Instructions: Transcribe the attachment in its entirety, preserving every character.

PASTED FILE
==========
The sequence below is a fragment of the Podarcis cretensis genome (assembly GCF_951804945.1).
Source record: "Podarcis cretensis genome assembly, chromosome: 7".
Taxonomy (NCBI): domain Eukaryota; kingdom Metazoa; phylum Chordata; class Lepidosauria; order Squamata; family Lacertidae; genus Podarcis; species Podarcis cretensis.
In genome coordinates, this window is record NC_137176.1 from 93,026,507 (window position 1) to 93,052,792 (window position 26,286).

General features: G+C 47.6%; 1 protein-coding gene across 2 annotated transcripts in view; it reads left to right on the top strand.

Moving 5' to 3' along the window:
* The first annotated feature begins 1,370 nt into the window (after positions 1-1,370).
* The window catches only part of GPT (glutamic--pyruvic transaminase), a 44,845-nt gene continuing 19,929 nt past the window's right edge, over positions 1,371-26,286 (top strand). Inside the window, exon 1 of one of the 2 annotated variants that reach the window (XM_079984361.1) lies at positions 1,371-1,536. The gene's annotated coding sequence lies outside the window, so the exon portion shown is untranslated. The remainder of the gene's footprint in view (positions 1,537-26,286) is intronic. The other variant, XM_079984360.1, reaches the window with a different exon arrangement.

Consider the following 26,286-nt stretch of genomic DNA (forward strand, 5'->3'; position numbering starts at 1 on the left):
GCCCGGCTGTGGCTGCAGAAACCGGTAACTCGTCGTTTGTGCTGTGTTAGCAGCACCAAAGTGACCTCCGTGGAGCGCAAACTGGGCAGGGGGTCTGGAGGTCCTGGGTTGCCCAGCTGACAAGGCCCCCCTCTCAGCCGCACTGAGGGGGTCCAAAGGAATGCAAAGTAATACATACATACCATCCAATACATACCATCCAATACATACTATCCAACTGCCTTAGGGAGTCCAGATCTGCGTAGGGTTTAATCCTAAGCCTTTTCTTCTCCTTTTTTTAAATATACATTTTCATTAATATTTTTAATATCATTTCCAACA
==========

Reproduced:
The sequence below is a fragment of the Podarcis cretensis genome (assembly GCF_951804945.1).
Source record: "Podarcis cretensis genome assembly, chromosome: 7".
Taxonomy (NCBI): domain Eukaryota; kingdom Metazoa; phylum Chordata; class Lepidosauria; order Squamata; family Lacertidae; genus Podarcis; species Podarcis cretensis.
In genome coordinates, this window is record NC_137176.1 from 93,026,507 (window position 1) to 93,052,792 (window position 26,286).

General features: G+C 47.6%; 1 protein-coding gene across 2 annotated transcripts in view; it reads left to right on the top strand.

Moving 5' to 3' along the window:
* The first annotated feature begins 1,370 nt into the window (after positions 1-1,370).
* The window catches only part of GPT (glutamic--pyruvic transaminase), a 44,845-nt gene continuing 19,929 nt past the window's right edge, over positions 1,371-26,286 (top strand). Inside the window, exon 1 of one of the 2 annotated variants that reach the window (XM_079984361.1) lies at positions 1,371-1,536. The gene's annotated coding sequence lies outside the window, so the exon portion shown is untranslated. The remainder of the gene's footprint in view (positions 1,537-26,286) is intronic. The other variant, XM_079984360.1, reaches the window with a different exon arrangement.

Consider the following 26,286-nt stretch of genomic DNA (forward strand, 5'->3'; position numbering starts at 1 on the left):
GCCCGGCTGTGGCTGCAGAAACCGGTAACTCGTCGTTTGTGCTGTGTTAGCAGCACCAAAGTGACCTCCGTGGAGCGCAAACTGGGCAGGGGGTCTGGAGGTCCTGGGTTGCCCAGCTGACAAGGCCCCCCTCTCAGCCGCACTGAGGGGGTCCAAAGGAATGCAAAGTAATACATACATACCATCCAATACATACCATCCAATACATACTATCCAACTGCCTTAGGGAGTCCAGATCTGCGTAGGGTTTAATCCTAAGCCTTTTCTTCTCCTTTTTTTAAATATACATTTTCATTAATATTTTTAATATCATTTCCAACA